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Old 07-13-2013, 09:52 AM
 
Location: East Coast of the United States
15,664 posts, read 18,206,684 times
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No, this is not a gimmick and there is no catch. $100 every month with employer match with an 8% annual return over 40 years comes out greater than $1 million.

Please don't tell me you cannot put away $100 a month - or $23 a week - towards retirement.
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Old 07-13-2013, 11:30 AM
bUU
 
Location: Georgia
11,699 posts, read 8,159,083 times
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If you start today, 40 years from now you'll have $1 million, and if the next 40 years are anything like the last 40 years, that $1 million will afford you $190,602.93 of buying power. (In other words, it'll be like retiring today having less than $200k saved up, to last through a typical 35 year retirement.) That's enough money to live on for about 13 years, at or below poverty level, so you better hope you die very early, because you'll need three times that much to have a chance of your savings making it through your retirement - at poverty level.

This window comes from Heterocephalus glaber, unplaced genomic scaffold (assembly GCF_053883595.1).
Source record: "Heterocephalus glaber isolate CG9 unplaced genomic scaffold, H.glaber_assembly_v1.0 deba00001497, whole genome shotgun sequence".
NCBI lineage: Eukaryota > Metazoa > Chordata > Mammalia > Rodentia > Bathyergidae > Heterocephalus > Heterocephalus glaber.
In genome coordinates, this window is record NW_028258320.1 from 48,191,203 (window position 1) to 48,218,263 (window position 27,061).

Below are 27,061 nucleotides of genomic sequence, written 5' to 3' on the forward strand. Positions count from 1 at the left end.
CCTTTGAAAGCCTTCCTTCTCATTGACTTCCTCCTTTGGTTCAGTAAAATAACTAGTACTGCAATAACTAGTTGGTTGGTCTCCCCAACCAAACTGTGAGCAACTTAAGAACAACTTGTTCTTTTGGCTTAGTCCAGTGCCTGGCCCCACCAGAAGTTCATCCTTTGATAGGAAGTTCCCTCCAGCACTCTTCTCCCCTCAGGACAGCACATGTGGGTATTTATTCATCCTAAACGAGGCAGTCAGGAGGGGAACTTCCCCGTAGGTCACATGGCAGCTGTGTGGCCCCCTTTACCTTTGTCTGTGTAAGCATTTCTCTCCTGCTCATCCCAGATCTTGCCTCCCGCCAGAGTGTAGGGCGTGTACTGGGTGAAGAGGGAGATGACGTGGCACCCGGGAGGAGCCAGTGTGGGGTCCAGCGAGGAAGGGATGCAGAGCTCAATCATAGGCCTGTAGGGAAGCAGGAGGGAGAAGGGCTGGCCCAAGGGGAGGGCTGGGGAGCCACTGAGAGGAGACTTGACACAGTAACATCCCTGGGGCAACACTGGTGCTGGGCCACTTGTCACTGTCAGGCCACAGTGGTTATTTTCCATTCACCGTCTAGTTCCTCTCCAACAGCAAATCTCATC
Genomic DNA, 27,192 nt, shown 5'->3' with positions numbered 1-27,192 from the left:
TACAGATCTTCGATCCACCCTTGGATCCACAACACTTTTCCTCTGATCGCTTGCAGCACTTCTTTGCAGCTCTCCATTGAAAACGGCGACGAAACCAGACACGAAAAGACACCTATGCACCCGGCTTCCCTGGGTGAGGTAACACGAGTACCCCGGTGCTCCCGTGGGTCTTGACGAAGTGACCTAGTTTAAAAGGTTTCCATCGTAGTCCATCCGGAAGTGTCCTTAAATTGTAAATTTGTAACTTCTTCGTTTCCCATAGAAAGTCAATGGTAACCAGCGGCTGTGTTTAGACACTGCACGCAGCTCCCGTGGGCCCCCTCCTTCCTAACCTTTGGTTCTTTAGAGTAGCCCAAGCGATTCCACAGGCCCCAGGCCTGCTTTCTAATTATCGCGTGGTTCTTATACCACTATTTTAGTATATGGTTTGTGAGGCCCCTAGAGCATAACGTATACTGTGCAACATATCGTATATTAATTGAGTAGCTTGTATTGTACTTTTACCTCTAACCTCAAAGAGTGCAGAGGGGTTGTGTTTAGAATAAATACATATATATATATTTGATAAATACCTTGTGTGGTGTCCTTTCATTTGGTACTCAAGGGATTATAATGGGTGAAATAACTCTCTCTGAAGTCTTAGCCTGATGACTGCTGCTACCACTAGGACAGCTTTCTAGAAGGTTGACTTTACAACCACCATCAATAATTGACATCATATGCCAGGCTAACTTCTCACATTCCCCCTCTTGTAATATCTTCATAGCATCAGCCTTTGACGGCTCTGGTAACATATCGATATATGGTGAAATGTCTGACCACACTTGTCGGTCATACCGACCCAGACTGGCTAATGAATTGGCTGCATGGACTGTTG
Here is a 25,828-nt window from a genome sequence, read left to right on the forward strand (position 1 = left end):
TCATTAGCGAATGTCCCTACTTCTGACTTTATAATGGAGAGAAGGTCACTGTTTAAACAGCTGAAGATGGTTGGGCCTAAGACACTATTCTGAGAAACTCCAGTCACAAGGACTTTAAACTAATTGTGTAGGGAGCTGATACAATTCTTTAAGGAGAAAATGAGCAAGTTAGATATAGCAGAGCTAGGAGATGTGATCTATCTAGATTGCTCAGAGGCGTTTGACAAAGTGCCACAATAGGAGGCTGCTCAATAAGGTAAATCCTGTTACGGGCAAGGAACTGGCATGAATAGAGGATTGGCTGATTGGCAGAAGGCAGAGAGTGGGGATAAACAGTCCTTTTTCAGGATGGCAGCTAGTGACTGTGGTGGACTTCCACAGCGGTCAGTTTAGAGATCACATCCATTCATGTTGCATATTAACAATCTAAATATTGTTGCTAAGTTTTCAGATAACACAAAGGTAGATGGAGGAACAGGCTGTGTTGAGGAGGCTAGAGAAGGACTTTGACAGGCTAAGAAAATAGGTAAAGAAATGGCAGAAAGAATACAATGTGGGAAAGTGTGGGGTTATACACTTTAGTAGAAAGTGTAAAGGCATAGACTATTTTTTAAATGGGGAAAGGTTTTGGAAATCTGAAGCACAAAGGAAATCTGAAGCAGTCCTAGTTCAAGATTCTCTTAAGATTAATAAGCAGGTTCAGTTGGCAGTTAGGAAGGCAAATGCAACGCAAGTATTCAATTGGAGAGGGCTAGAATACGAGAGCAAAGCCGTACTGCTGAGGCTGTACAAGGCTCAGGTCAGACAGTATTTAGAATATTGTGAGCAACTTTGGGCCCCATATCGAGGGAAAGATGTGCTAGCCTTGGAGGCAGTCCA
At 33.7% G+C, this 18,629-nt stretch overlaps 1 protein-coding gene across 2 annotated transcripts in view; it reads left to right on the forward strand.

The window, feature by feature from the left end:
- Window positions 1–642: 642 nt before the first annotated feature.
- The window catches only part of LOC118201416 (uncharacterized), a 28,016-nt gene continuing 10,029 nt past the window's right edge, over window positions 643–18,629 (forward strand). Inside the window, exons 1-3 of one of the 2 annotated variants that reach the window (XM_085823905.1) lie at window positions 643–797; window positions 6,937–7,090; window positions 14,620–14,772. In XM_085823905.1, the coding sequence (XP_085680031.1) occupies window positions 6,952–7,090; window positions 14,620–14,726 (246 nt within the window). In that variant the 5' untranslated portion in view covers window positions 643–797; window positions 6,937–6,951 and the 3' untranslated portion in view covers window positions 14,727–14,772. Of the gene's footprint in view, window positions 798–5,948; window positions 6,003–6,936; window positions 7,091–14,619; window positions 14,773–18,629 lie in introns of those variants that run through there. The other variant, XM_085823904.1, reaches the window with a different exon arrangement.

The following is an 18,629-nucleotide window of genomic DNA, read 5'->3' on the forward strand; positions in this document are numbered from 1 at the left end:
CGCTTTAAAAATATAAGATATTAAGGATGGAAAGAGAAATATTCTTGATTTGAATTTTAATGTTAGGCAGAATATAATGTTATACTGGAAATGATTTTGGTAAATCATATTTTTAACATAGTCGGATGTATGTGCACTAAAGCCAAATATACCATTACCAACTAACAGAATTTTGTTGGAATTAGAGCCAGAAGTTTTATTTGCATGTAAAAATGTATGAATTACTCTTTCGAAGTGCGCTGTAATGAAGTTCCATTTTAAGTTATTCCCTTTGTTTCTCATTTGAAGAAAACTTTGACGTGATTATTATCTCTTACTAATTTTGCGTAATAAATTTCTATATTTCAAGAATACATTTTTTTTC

Of course, your scenario fails on several other counts, as well. I haven't had an employer match for over 15 years. 42% of employers offer no employer match for their employees.

Also: Expecting an 8% return over 40 years, while a pretty reliable expectation in the past, may or may not be such over the next 40 years.

Your scenario also precludes anyone from getting married and having children that they stay home and care for, since that'll be one less breadwinner saving $100 a month. Wait: I forgot: Mothers spending the first few years with their newborn babies is only for very wealthy people.